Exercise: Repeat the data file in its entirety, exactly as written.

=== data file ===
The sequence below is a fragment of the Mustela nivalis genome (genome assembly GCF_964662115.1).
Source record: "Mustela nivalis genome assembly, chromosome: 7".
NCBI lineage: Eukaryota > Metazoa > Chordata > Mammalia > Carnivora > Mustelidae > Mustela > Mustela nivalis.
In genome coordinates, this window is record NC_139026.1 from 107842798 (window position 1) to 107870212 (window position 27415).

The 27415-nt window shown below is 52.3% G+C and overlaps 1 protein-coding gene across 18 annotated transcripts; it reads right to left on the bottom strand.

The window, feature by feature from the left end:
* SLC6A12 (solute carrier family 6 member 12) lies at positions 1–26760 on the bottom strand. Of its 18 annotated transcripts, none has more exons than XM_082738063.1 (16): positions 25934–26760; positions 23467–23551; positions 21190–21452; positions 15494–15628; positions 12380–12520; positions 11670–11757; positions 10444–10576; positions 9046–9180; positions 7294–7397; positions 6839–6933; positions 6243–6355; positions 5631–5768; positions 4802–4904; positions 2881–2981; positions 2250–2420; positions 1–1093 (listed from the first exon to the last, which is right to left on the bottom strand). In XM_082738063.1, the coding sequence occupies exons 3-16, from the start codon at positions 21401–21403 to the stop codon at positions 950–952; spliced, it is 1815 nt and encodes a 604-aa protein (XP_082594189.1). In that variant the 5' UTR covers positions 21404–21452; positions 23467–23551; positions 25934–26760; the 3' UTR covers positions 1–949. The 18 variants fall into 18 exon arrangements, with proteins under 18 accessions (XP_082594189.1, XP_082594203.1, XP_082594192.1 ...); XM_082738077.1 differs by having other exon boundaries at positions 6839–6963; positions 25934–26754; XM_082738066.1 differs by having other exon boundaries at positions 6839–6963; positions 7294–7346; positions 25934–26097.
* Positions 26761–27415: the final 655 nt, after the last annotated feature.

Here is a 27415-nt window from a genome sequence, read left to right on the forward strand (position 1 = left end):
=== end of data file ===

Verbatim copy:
The sequence below is a fragment of the Mustela nivalis genome (genome assembly GCF_964662115.1).
Source record: "Mustela nivalis genome assembly, chromosome: 7".
NCBI lineage: Eukaryota > Metazoa > Chordata > Mammalia > Carnivora > Mustelidae > Mustela > Mustela nivalis.
In genome coordinates, this window is record NC_139026.1 from 107842798 (window position 1) to 107870212 (window position 27415).

The 27415-nt window shown below is 52.3% G+C and overlaps 1 protein-coding gene across 18 annotated transcripts; it reads right to left on the bottom strand.

The window, feature by feature from the left end:
* SLC6A12 (solute carrier family 6 member 12) lies at positions 1–26760 on the bottom strand. Of its 18 annotated transcripts, none has more exons than XM_082738063.1 (16): positions 25934–26760; positions 23467–23551; positions 21190–21452; positions 15494–15628; positions 12380–12520; positions 11670–11757; positions 10444–10576; positions 9046–9180; positions 7294–7397; positions 6839–6933; positions 6243–6355; positions 5631–5768; positions 4802–4904; positions 2881–2981; positions 2250–2420; positions 1–1093 (listed from the first exon to the last, which is right to left on the bottom strand). In XM_082738063.1, the coding sequence occupies exons 3-16, from the start codon at positions 21401–21403 to the stop codon at positions 950–952; spliced, it is 1815 nt and encodes a 604-aa protein (XP_082594189.1). In that variant the 5' UTR covers positions 21404–21452; positions 23467–23551; positions 25934–26760; the 3' UTR covers positions 1–949. The 18 variants fall into 18 exon arrangements, with proteins under 18 accessions (XP_082594189.1, XP_082594203.1, XP_082594192.1 ...); XM_082738077.1 differs by having other exon boundaries at positions 6839–6963; positions 25934–26754; XM_082738066.1 differs by having other exon boundaries at positions 6839–6963; positions 7294–7346; positions 25934–26097.
* Positions 26761–27415: the final 655 nt, after the last annotated feature.

Here is a 27415-nt window from a genome sequence, read left to right on the forward strand (position 1 = left end):